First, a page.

Huniades to Hythloday

Huniades , called by the Turks “The Devil. ” He was surnamed “Corvinus,” and the family crest was a crow (1400–1456)

The Turks employed the name of Huniadês to frighten their perverse children. He was corruptly called “Jancus Lain.”—Gibbon: Decline and Fall, etc., xii. 166 (1776–88).

Hunsdon (Lord), cousin of queen Elizabeth.—Sir W. Scott: Kenilworth (time, Elizabeth).

Hunted Down, a tale by Charles Dickens (1860). A Mr. Sampson, chief manager of an insurance office, tells us how Julius Slinkton, having effected an insurance on the life of Alfred Beckwith, endeavoured to poison him, in order to get the insurance money. Being foiled, however, in his attempt, he committed suicide.

Hunter (Mr. and Mrs. Leo), persons who court the society of any celebrity, and consequently invite Mr. Pickwick and his three friends to an entertainment in their house. Mrs. Leo Hunter wrote an “Ode to an Expiring Frog,” considered by her friends a most masterly performance.—Dickens: The Pickwick Papers (1836).

Can I view thee panting, lying
On thy stomach, without sighing;
Can I unmoved see thee dying
On a log, expiring frog!
Say, have fiends in shape of boys,
With wild halloo, and brutal noise,
Hunted thee from marshy joys,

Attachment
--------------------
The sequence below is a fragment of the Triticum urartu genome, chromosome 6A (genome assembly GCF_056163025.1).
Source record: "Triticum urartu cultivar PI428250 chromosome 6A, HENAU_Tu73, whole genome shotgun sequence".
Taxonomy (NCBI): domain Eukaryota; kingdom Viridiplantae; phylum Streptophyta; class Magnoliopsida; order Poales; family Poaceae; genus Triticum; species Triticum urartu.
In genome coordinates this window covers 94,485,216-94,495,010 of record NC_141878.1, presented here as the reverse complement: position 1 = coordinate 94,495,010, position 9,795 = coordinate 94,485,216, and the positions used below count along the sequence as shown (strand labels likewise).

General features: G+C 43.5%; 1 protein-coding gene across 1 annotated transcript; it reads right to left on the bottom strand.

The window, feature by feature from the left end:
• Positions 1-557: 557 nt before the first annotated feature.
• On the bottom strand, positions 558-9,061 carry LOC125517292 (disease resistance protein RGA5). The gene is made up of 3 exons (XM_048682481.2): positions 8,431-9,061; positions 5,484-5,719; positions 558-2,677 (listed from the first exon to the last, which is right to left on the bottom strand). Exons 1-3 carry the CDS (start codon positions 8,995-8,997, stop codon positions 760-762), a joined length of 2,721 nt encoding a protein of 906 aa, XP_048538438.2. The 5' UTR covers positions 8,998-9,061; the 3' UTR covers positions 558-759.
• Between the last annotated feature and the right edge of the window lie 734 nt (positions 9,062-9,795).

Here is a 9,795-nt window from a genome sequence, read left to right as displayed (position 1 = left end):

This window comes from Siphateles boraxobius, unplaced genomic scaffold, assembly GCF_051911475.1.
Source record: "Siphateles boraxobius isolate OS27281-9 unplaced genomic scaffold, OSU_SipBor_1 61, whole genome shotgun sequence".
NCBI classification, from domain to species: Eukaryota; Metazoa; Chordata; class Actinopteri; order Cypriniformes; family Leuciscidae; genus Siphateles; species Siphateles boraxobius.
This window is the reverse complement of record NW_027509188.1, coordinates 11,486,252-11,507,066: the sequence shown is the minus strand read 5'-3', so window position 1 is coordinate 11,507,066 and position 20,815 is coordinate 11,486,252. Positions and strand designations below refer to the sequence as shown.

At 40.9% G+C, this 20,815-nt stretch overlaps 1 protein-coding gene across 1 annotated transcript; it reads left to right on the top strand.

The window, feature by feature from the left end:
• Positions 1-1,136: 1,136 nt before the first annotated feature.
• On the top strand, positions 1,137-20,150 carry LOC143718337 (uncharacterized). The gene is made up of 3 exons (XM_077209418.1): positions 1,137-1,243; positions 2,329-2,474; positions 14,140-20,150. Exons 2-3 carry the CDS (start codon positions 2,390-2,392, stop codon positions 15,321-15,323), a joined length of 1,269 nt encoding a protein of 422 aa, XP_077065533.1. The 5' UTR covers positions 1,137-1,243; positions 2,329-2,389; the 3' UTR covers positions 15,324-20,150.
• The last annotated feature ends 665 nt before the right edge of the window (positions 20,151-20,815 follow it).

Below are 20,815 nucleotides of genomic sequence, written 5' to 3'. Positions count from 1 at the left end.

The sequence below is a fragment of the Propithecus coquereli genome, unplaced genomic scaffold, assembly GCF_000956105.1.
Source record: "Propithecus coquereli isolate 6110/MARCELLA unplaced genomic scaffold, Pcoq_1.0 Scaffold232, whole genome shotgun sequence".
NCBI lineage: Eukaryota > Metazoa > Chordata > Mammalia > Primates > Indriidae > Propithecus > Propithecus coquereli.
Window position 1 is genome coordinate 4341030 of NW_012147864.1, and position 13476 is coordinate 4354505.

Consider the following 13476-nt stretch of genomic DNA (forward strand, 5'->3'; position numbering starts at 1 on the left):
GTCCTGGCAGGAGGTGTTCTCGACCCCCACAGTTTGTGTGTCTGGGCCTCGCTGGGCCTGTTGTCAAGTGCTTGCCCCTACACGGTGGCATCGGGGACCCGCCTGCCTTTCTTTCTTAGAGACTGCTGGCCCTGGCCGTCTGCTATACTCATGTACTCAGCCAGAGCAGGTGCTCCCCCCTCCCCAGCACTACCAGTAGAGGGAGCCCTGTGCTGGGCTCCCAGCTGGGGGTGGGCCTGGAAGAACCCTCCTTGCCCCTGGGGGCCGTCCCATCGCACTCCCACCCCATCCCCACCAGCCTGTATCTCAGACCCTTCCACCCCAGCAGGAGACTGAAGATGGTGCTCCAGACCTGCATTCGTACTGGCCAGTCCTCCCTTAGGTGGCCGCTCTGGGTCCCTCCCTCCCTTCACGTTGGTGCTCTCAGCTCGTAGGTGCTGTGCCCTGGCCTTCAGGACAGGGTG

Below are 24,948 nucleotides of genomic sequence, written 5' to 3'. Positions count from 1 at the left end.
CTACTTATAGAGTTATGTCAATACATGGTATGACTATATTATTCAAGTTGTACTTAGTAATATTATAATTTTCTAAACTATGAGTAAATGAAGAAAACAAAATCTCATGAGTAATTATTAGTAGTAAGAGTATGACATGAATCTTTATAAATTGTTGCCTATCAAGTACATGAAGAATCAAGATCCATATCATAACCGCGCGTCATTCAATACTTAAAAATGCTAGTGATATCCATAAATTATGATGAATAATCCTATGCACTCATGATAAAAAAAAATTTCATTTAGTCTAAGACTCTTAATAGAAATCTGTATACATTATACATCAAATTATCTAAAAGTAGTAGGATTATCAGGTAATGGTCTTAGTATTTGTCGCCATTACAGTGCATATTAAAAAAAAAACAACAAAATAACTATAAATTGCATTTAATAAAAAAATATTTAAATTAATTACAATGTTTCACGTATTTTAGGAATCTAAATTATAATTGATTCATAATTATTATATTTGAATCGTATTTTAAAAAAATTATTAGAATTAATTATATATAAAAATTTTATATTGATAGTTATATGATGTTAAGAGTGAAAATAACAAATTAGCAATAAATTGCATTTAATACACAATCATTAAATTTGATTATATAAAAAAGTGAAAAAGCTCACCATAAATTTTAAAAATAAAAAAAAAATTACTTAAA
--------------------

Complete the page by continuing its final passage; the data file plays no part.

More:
With a dog, expiring frog!
   —Ch. xv.

Hunter (The Mighty), Nimrod; so called in Gen. x. 9.

Proud Nimrod first the bloody chase [war] began, A mighty hunter, and his prey was man.
   —Pope: Windsor Forest (1713).

Huntingdon (Henry of), Henry archdeacon of Huntingdon (1100–1168), a chronicler who wrote a History of England (Historia Anglorum) from the invasion of Julius Câsar to the death of Stephen. He was a poet also.

Huntingdon (Robert earl of), generally called “Robin Hood” (q.v.). In 1601 Anthony Munday and Henry Chettle produced a drama entitled The Downfall of Robert Earl of Huntingdon (attributed often to T. Heywood). Ben Jonson began a beautiful pastoral drama on the subject of Robin Hood (The Sad Shepherd, or A Tale of Robin Hood), but left only two acts of it when he died (1637). We have also Robin Hood and his Crew of Souldiers, a comedy acted at Nottingham, and printed 1661; Robin Hood, an opera (1730). J. Ritson edited, in 1795, Robin Hood: a Collection of Poems, Songs, and Ballads relative to that Celebrated English Outlaw.

Huntingdon (The earl of), in the court of queen Elizabeth.—Sir W. Scott: Kenilworth (time, Elizabeth).

Huntingdon (David earl of), prince royal of Scotland. He appears first as sir Kenneth, Knight of the Leopard, and afterwards as Zohauk the Nubian slave.—Sir W. Scott:The Talisman (time, Richard 1.).

Huntingdon Sturgeon and Godmanchester Hogs.

During a very high flood in the meadows between Huntingdon and Godmanchester, something was seen floating, which the Godmanchester people thought was a black hog, and the Huntingdon folk declared was a sturgeon. When rescued from the waters, it proved to be a young donkey.—Braybrook (Pepys: Diary, May 22, 1667).

Huntinglen (The earl of), an old Scotch nobleman.—Sir W. Scott: Fortunes of Nigel (time, James 1.).

Huntly (The marquis of), a royalist.—Sir W. Scott: Legend of Montrose (time, Charles 1.).

  By PanEris using Melati.

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